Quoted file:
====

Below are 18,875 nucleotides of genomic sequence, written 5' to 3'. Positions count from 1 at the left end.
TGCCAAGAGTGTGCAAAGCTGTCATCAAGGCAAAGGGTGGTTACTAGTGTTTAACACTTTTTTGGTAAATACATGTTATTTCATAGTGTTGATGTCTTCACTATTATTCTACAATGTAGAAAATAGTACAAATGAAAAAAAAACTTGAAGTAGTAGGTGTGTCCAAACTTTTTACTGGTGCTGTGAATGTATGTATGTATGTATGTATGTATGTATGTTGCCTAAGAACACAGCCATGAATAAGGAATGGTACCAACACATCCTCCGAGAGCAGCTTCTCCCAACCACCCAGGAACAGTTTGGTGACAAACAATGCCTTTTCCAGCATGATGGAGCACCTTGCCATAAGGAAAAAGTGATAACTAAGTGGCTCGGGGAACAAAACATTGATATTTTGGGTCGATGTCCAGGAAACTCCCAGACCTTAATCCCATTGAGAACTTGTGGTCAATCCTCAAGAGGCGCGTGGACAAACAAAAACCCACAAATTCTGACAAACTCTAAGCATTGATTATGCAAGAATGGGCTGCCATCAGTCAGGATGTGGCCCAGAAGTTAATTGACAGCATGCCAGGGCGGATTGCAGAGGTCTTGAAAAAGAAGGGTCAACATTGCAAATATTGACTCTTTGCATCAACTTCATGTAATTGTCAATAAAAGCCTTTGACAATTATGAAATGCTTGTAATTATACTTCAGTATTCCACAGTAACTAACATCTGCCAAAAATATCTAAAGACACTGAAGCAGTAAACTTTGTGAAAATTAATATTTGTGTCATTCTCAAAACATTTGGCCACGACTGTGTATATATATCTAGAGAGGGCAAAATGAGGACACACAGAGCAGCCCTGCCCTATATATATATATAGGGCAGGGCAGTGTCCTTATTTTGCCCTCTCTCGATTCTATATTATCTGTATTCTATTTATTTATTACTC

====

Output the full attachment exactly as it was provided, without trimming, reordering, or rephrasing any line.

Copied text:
Below are 18,875 nucleotides of genomic sequence, written 5' to 3'. Positions count from 1 at the left end.
TGCCAAGAGTGTGCAAAGCTGTCATCAAGGCAAAGGGTGGTTACTAGTGTTTAACACTTTTTTGGTAAATACATGTTATTTCATAGTGTTGATGTCTTCACTATTATTCTACAATGTAGAAAATAGTACAAATGAAAAAAAAACTTGAAGTAGTAGGTGTGTCCAAACTTTTTACTGGTGCTGTGAATGTATGTATGTATGTATGTATGTATGTATGTTGCCTAAGAACACAGCCATGAATAAGGAATGGTACCAACACATCCTCCGAGAGCAGCTTCTCCCAACCACCCAGGAACAGTTTGGTGACAAACAATGCCTTTTCCAGCATGATGGAGCACCTTGCCATAAGGAAAAAGTGATAACTAAGTGGCTCGGGGAACAAAACATTGATATTTTGGGTCGATGTCCAGGAAACTCCCAGACCTTAATCCCATTGAGAACTTGTGGTCAATCCTCAAGAGGCGCGTGGACAAACAAAAACCCACAAATTCTGACAAACTCTAAGCATTGATTATGCAAGAATGGGCTGCCATCAGTCAGGATGTGGCCCAGAAGTTAATTGACAGCATGCCAGGGCGGATTGCAGAGGTCTTGAAAAAGAAGGGTCAACATTGCAAATATTGACTCTTTGCATCAACTTCATGTAATTGTCAATAAAAGCCTTTGACAATTATGAAATGCTTGTAATTATACTTCAGTATTCCACAGTAACTAACATCTGCCAAAAATATCTAAAGACACTGAAGCAGTAAACTTTGTGAAAATTAATATTTGTGTCATTCTCAAAACATTTGGCCACGACTGTGTATATATATCTAGAGAGGGCAAAATGAGGACACACAGAGCAGCCCTGCCCTATATATATATATAGGGCAGGGCAGTGTCCTTATTTTGCCCTCTCTCGATTCTATATTATCTGTATTCTATTTATTTATTACTC